If you live near a burned area and can spend even a few hours a week walking or riding a trail, I highly recommend volunteering. There is great need. Just your presence will deter people who abuse their privileges. Pretty much every dog owner had their dogs off leash and either turned and ran when they saw me or put them on the leash (for the moment)--so they do know better!
BTW, it is true: one guy walking with his dog off-leash literally did turn and run the other way when he saw us. There is no figuring some people out. --Brian
Monday, December 17. 2007
After my previous entry, someone asked:
> Brian, I am left wondering why the trails have been closed to the public.
I do not speak for the park officials, but I can offer some of their stated reasons and some guesses as to further reasons.
They say that they are concerned about the safety of the users and they are concerned about people causing even more damage by going off-trail.
There are some areas where safety actually is a real concern. There really are trees out there which burned at the base and inside of the trunk. I have seen them. Some of these have split apart with large pieces (weighing well over a ton) falling to the ground. Others have not fallen - yet. Will they fall across the trail? I have not seen any which were endangering the trail, but I have not ridden the whole trail. There are places where fencing is down. Sensible people like you and I will not fall over the edge, but not everyone is sensible. I say "let them fall if they are that clumsy" but I do not make the decisions, the lawyers do.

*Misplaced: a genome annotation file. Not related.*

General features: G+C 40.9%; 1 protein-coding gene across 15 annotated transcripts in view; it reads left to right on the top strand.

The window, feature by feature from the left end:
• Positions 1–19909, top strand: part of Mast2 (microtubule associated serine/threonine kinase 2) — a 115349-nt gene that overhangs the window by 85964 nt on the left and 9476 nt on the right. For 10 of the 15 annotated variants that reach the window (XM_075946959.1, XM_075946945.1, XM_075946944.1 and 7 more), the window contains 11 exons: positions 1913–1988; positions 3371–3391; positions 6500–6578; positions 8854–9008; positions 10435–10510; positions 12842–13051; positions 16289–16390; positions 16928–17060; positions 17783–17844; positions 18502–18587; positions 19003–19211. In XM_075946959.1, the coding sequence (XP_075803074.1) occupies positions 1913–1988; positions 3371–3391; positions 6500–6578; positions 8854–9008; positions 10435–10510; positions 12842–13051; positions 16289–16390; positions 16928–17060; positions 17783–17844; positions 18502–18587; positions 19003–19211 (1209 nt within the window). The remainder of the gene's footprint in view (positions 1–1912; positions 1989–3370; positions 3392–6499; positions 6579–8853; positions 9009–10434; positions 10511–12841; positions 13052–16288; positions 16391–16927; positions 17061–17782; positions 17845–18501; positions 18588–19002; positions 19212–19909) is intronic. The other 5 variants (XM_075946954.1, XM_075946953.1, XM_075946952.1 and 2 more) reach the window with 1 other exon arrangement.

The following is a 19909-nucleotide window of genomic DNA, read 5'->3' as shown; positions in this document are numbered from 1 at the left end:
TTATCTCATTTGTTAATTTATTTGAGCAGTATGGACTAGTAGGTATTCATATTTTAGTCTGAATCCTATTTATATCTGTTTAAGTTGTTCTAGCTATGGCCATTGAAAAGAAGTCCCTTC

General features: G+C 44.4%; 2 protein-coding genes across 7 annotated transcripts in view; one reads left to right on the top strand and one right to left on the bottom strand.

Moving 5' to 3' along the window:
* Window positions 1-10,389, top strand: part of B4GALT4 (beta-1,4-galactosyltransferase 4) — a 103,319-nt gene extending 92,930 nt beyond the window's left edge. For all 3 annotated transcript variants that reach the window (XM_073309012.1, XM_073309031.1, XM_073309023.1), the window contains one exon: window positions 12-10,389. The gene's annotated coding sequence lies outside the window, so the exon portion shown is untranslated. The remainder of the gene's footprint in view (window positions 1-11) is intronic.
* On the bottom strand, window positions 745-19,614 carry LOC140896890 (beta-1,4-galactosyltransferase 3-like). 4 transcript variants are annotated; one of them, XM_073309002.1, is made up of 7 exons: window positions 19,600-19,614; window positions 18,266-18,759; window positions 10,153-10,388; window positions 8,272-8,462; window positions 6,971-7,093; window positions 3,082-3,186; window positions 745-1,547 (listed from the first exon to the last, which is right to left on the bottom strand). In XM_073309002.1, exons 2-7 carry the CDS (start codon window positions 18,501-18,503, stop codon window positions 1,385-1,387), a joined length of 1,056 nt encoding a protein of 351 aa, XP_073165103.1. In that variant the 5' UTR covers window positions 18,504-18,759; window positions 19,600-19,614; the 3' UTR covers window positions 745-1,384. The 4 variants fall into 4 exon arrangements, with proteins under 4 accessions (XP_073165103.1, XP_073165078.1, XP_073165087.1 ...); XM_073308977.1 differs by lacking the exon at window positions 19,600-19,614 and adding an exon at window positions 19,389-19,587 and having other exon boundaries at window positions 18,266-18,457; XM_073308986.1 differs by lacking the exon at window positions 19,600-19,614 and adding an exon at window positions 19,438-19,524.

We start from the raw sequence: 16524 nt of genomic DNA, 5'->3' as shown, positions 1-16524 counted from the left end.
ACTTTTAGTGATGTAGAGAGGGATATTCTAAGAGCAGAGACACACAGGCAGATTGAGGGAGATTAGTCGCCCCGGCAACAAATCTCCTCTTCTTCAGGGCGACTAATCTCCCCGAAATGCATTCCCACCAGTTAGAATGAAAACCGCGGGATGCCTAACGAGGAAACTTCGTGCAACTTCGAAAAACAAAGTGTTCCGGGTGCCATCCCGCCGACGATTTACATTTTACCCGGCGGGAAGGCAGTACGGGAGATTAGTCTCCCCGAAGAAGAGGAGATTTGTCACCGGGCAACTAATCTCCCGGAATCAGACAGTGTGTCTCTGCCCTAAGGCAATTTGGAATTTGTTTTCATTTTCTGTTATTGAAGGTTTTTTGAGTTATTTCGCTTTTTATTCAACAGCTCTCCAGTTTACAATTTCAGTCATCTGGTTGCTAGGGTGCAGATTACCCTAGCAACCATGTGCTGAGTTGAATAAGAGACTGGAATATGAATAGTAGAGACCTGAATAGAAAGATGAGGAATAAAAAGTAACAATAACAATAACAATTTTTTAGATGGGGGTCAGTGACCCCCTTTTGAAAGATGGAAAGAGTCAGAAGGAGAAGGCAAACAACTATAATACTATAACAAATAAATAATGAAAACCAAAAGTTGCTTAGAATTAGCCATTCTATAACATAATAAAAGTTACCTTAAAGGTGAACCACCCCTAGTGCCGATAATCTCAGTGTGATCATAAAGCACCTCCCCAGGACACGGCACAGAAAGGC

Before the fire there were a few unauthorized trails here and there. But to leave the main trail or one of these side trails was usually difficult and unpleasant in many areas because the brush was so dense. Now the brush is gone and you can go pretty much anywhere you want. People wandering all over the place will really mess up the recovery. Sensible people like you and I will stay on the trails, but I have already seen one person who is not sensible.
The wildlife is extremely exposed right now. Too many people take their dogs out for walks and let them roam off-leash. In the past, it was difficult for dogs to go off into the brush (though many did anyway) and it was much easier for wildlife to escape from them. Right now it is easy for dogs to go racing off in any direction after a rabbit or deer and there's no place for the animal to hide. And they can chase birds all over the place - birds who are desperately trying to find something to eat in the burned-over wasteland. Sensible people do not allow their dogs off-leash in the park, but five out of six dogs we've seen so far have been off-leash.